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Fripp & Eno - Evening Star CD (album) cover


Fripp & Eno


Progressive Electronic

3.79 | 95 ratings

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Eetu Pellonpaa
Special Collaborator
Honorary Collaborator
5 stars This record is an awesome example of the collaboration between Robert Fripp and Brian Eno. The way of using frippertonic-loops have matured dramatically since "No pussyfooting" record, done two years earlier. I guess Robert had more time to concentrate to this style of his playing, as red nightmares of King Crimson had dissolved a year before this release. The music emerges as vibrating large carpets of sound, multiple layers of fast guitar picks forming solid and stable tonal layers. The stagnation of the opening curtain starts pouring down like streams of a river, waving eternal peacefulness with subtle keyboard support from Brian. I see this "Wind of Water" as a part of following title track, creating an integral musical entity. The overall impression appears like the abstract album cover, night time ceasing the wind on the lake surface, small guitar picks shimmering like stars on the vast landscape. From the depths Robert elevates a long guitar solo which I personally consider his best on any recording I have yet heard. "Evensong" harks to vesper bell of soft, minor scale progression, harmonizing the interesting concept of day turning night by the waterside via musical expression. On the instrumental approach, I think this album is less dogmatic to music production methods, and I usually think most beneficial is to start form restricted, minimal starting points, and expand carefully beyond the refrained starting points, being wary not to break the goals being set earlier. A short excerpt from Brian Eno's "Wind on Wind" gives a glimpse to his ultimate half-hour long suite of meditative rejoice from record "Discreet Music". This short interlude prepares the listener for epic "An Index of Metals", allowing more culminated guitar motives let the elements be settled on Dmitri Mendeleev's periodic table. The sound collage is not in my opinion oppressive, but quite alien, like many familiar things might be when separated from their original context. The analogue recording technics deserve their appraisal on the end, where the volume peaks increase along with the metal element's atomic masses. On the album cover I felt this listing of heavier elements might be related to the mountain seen in the distance. These heavier elements being borne from stellar nucleosynthesis, I felt there could be a concept of an evening star, which gives birth to these substances at the hour of its evensong. These atoms then form the molecular basis to geology and biology for life on earth, nurturing themselves calmly under the wind-sheltered waters. This process would eventually lead to our humanity, exploring, exploiting and wondering about their chemical compositional aspects. I believe all this is just my own interpretation, but possibility for such is a fine quality in arts, allowing for example this record to grow as icon of simple but profound concepts larger than life. Robert and Brian did also some concerts based on this album's material, but I'm uncertain if their recordings have been released officially. All of them, this album and the concerts too, are standing as highlights of thoughtful, disciplined and empowering music for deeper realizations.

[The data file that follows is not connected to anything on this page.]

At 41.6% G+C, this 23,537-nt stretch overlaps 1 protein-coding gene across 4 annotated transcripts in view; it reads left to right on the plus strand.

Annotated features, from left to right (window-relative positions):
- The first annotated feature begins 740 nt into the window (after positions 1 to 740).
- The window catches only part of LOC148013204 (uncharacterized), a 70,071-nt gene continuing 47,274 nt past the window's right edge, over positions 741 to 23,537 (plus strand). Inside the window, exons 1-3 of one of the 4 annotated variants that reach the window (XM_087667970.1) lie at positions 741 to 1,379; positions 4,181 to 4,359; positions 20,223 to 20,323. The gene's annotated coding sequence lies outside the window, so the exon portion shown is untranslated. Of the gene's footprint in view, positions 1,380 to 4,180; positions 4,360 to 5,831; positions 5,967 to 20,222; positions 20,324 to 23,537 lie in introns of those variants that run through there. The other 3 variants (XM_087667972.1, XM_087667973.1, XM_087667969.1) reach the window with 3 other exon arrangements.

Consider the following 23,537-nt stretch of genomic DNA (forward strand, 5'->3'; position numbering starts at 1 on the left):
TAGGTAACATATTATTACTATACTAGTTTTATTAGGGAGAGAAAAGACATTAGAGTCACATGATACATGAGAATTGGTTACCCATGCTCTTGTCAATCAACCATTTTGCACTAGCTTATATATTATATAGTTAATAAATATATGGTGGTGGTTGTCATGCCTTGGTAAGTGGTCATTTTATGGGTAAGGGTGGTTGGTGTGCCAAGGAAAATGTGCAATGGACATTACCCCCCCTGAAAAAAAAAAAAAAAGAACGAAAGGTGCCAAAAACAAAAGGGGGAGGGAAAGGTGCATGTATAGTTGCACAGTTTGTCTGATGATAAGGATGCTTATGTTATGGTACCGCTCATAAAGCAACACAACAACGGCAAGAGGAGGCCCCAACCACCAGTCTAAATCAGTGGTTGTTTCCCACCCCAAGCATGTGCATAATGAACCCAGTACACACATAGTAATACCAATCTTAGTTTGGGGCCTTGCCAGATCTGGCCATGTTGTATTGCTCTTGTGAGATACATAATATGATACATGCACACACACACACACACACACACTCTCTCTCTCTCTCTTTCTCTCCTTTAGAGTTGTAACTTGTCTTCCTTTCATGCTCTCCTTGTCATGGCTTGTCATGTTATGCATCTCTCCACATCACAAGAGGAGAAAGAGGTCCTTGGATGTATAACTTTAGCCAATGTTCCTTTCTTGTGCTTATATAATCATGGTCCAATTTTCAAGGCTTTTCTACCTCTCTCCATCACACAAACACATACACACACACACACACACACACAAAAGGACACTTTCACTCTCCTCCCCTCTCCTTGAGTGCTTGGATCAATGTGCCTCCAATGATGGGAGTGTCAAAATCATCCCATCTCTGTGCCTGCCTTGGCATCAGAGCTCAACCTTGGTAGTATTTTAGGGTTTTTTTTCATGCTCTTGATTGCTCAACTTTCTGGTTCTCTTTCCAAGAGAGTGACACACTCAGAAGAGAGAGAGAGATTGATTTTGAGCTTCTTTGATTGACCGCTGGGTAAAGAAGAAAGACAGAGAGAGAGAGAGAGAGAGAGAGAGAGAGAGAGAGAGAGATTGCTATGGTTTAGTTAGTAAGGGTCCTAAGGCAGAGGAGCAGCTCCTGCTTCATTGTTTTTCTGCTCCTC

Eetu Pellonpaa | 5/5 |


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